West Africa’s Mary Kingsley

‘England… requires markets more than colonies.’ Mary Kingsley’s espousal of the African cause was founded on the empathy between second-class citizens in a white, male-dominated society, as Deborah Birkett reveals.

In 1893, for a thirty-year-old British spinster to take a cargo vessel to West Africa was an extraordinary step. The unorthodoxy of Mary Kingsley's response to her stifling domestic life has cast her in the mould of an isolated heroine, removed from the cultural milieu of late nineteenth-century Cambridge in which she was raised. But the long voyage from the confines of her mother's sickroom to the group rapids was a psychological as well as physical journey. Its roots lay in the dreams and aspirations shared by many middle-class Victorian women who responded in less dramatic and memorable ways. Mary Kingsley’s contribution to the 19th-century image of Africa, her work as advisor and campaigner on colonial affairs, and the connections she made between theories of sexual and racial determinism, all reveal a woman firmly rooted in her time, not an individual divorced from it. Her very ordinary ambitions and desires are sometimes swamped amid the foreignness of the landscape in which they were realized.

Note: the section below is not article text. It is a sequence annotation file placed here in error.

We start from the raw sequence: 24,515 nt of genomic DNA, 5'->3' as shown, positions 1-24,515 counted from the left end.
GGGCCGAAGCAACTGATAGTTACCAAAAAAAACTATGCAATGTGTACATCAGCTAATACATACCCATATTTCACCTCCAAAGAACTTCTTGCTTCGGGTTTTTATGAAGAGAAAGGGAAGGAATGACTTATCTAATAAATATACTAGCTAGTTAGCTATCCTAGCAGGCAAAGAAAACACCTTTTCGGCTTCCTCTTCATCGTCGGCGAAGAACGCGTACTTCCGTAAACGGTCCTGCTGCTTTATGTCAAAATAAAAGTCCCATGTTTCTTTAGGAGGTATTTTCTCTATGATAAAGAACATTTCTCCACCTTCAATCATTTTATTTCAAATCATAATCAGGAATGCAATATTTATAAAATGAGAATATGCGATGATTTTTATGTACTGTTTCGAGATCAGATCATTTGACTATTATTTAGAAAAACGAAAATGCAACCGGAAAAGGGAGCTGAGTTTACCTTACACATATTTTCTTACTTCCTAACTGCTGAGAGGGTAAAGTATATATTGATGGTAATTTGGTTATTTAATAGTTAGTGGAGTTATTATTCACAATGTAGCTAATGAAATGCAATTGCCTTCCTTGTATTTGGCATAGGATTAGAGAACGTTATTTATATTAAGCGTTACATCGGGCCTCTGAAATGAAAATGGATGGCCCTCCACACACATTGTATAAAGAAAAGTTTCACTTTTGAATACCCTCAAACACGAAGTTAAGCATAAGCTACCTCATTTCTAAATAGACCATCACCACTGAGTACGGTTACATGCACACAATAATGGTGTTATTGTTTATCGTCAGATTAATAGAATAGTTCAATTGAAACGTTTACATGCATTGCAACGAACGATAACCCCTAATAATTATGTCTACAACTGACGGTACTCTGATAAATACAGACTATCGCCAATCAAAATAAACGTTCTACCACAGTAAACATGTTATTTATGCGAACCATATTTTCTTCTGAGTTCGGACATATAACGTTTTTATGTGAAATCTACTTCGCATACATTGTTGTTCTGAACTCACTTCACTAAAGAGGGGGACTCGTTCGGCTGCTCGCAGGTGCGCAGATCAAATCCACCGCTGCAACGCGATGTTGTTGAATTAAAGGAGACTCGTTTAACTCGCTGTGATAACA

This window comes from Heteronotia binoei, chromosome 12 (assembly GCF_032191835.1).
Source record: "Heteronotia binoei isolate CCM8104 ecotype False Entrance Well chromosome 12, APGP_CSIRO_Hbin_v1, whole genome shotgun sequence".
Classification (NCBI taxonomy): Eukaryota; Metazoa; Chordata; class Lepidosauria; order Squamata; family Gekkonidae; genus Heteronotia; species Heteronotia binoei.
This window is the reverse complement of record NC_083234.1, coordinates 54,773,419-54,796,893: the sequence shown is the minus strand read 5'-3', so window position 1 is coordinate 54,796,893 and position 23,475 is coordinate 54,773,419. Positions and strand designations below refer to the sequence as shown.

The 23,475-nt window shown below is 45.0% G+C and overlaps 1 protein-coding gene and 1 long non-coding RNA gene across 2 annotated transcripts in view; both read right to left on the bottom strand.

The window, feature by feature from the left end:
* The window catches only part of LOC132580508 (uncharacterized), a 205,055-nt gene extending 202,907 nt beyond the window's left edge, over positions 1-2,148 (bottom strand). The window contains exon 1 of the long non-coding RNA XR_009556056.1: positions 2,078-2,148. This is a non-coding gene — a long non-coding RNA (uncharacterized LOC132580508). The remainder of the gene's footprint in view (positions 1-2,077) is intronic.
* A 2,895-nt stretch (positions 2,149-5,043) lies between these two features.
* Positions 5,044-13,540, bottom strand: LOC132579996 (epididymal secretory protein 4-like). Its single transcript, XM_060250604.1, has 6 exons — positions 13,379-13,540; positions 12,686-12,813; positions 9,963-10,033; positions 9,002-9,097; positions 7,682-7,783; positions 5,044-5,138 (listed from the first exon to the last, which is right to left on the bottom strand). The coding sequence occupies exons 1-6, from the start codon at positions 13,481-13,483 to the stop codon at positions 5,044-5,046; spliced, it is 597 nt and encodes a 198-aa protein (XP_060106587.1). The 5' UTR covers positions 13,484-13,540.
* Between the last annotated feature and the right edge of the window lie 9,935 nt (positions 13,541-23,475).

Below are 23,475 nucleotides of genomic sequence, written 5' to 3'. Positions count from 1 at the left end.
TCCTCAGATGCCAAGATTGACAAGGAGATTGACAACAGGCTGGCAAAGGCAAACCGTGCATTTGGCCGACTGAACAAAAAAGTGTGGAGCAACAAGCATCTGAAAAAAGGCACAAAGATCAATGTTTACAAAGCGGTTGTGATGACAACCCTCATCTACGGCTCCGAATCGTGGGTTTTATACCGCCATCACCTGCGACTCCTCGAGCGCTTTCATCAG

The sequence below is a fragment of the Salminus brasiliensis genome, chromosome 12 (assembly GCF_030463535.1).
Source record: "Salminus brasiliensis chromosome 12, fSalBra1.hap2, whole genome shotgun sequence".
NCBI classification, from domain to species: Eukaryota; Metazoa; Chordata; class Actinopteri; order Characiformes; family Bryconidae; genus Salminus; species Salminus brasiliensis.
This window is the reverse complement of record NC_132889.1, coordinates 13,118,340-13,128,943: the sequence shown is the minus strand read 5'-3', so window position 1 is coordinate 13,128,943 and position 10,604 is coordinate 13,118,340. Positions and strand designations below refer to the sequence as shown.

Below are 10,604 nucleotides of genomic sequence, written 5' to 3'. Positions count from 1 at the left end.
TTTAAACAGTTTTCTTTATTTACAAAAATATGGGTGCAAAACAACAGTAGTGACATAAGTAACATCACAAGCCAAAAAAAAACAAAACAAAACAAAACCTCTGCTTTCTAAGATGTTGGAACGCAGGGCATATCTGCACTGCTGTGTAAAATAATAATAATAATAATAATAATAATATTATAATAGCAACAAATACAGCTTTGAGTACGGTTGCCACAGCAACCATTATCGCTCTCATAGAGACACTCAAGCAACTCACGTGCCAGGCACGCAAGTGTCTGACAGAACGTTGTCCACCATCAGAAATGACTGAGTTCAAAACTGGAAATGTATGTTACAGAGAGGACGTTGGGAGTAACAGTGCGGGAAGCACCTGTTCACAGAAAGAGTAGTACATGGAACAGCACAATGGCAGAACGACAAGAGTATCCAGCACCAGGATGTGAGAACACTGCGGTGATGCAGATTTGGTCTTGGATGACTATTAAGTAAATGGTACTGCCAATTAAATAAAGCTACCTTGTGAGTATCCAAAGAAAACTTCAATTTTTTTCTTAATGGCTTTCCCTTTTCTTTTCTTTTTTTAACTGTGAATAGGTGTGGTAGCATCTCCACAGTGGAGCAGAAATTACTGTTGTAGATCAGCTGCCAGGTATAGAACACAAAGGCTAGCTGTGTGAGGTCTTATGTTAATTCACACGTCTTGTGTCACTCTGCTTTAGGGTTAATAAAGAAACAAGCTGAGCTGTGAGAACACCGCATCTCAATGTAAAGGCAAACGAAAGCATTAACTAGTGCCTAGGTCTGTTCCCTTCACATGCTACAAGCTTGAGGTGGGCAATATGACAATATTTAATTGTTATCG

Her gender was also responsible for the hidden, and now largely forgotten, methods through which she expressed and exercised her power. Although by the time of her death in 1900, while nursing Boer prisoners of war in South Africa, she was considered the leading Africanist of her time, as a Victorian woman she was excluded from many of the forums concerned with African affairs. Her informal and behind-the-scenes politicking has lain buried under the greater weight of government reports and public records.

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